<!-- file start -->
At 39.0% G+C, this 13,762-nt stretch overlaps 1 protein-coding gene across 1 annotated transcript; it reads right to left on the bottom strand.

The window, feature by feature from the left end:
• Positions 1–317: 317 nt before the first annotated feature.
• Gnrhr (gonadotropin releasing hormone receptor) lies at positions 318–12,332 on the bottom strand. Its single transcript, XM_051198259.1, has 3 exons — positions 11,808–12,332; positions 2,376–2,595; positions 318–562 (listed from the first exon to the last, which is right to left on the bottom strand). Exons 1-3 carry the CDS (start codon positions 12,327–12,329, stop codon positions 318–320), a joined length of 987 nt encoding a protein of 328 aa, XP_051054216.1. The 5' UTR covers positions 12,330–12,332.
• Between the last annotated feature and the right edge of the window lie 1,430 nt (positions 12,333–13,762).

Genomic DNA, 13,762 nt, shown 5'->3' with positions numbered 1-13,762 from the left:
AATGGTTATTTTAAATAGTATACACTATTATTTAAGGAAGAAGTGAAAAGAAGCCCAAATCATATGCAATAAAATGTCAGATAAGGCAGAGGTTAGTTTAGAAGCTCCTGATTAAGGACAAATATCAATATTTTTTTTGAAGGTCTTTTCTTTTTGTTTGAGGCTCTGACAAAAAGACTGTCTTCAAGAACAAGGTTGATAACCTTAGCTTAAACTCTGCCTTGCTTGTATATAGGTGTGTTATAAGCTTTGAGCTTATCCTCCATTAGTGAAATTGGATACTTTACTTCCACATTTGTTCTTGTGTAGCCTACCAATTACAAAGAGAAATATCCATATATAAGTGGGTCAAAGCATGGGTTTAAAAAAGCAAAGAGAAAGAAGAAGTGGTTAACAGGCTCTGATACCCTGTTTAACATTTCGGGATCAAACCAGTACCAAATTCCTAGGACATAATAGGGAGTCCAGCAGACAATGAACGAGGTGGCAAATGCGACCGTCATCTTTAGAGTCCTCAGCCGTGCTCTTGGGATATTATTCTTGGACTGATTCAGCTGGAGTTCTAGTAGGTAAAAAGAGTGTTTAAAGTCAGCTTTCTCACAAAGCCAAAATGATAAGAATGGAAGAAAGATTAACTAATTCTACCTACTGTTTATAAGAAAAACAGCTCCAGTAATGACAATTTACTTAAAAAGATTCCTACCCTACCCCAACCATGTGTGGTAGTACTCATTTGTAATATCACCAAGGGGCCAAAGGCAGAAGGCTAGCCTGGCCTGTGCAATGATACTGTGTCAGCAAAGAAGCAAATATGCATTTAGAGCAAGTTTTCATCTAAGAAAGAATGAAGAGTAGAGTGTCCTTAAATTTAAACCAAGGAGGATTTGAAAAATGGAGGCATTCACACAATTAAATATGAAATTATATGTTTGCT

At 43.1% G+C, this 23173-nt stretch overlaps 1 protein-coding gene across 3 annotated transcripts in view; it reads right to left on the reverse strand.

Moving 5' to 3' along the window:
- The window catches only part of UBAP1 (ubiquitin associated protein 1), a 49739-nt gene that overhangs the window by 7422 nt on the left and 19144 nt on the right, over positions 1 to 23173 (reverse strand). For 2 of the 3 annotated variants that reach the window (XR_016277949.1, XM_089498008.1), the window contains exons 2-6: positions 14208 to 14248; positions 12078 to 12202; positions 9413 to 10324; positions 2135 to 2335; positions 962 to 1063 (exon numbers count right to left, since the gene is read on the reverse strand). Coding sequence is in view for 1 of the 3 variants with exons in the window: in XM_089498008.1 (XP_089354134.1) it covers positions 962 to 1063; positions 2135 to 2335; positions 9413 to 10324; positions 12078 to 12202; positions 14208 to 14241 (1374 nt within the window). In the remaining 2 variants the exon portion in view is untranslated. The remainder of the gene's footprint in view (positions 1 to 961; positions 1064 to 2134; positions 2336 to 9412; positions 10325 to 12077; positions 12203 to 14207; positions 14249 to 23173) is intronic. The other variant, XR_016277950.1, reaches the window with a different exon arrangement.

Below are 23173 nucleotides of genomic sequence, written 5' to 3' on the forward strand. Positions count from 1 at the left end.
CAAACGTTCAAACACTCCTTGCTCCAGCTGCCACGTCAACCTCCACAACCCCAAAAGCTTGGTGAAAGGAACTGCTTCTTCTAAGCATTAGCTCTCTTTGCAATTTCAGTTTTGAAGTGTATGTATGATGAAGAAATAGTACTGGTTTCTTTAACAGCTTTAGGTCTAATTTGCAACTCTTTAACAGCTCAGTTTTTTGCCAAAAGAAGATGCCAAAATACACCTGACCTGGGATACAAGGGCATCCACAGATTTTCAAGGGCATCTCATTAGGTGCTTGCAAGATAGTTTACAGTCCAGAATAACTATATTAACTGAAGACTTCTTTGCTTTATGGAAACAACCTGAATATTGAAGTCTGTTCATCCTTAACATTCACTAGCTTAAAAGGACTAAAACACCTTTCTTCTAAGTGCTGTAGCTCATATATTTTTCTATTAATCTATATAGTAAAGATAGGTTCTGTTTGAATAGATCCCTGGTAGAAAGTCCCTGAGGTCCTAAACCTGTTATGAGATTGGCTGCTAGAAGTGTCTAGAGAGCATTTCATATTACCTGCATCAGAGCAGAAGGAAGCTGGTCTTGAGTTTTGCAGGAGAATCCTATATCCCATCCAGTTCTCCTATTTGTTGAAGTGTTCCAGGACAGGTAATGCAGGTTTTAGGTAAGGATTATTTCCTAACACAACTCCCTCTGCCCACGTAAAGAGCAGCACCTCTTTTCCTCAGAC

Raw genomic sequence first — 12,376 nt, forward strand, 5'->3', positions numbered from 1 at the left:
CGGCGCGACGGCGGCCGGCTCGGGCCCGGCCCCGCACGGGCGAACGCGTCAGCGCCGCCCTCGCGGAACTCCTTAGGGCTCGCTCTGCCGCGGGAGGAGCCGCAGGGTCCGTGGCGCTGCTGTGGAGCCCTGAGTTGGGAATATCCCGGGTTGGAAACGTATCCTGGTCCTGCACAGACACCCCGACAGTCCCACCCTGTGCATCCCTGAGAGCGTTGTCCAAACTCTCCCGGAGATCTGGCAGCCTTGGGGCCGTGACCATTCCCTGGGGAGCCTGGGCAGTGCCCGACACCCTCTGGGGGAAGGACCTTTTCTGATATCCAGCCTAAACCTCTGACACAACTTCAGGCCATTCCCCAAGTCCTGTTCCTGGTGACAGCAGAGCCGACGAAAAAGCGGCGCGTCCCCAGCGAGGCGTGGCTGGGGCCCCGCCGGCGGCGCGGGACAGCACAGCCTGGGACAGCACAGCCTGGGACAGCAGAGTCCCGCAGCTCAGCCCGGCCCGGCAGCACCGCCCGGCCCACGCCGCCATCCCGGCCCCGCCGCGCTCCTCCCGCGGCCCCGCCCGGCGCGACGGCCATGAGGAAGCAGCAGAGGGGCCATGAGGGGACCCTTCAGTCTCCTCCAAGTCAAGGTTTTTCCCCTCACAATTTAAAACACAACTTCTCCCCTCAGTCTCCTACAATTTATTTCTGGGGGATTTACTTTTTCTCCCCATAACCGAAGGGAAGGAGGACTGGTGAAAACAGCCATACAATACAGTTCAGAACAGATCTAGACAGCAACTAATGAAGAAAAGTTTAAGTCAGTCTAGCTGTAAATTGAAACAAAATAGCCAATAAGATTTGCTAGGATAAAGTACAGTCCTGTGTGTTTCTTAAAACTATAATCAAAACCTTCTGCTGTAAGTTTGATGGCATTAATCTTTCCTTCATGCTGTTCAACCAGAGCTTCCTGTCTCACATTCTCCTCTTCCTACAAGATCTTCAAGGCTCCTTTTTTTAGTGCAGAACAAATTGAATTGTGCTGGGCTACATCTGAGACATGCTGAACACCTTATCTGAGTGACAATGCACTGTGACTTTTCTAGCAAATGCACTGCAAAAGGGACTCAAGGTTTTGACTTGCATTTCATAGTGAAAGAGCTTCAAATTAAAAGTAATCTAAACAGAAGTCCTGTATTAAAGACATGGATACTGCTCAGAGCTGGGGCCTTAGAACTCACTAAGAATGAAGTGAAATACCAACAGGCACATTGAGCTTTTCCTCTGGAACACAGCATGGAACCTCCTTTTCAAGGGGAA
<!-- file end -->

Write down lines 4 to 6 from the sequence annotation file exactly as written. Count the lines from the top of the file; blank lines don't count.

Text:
• Gnrhr (gonadotropin releasing hormone receptor) lies at positions 318–12,332 on the bottom strand. Its single transcript, XM_051198259.1, has 3 exons — positions 11,808–12,332; positions 2,376–2,595; positions 318–562 (listed from the first exon to the last, which is right to left on the bottom strand). Exons 1-3 carry the CDS (start codon positions 12,327–12,329, stop codon positions 318–320), a joined length of 987 nt encoding a protein of 328 aa, XP_051054216.1. The 5' UTR covers positions 12,330–12,332.
• Between the last annotated feature and the right edge of the window lie 1,430 nt (positions 12,333–13,762).

Genomic DNA, 13,762 nt, shown 5'->3' with positions numbered 1-13,762 from the left: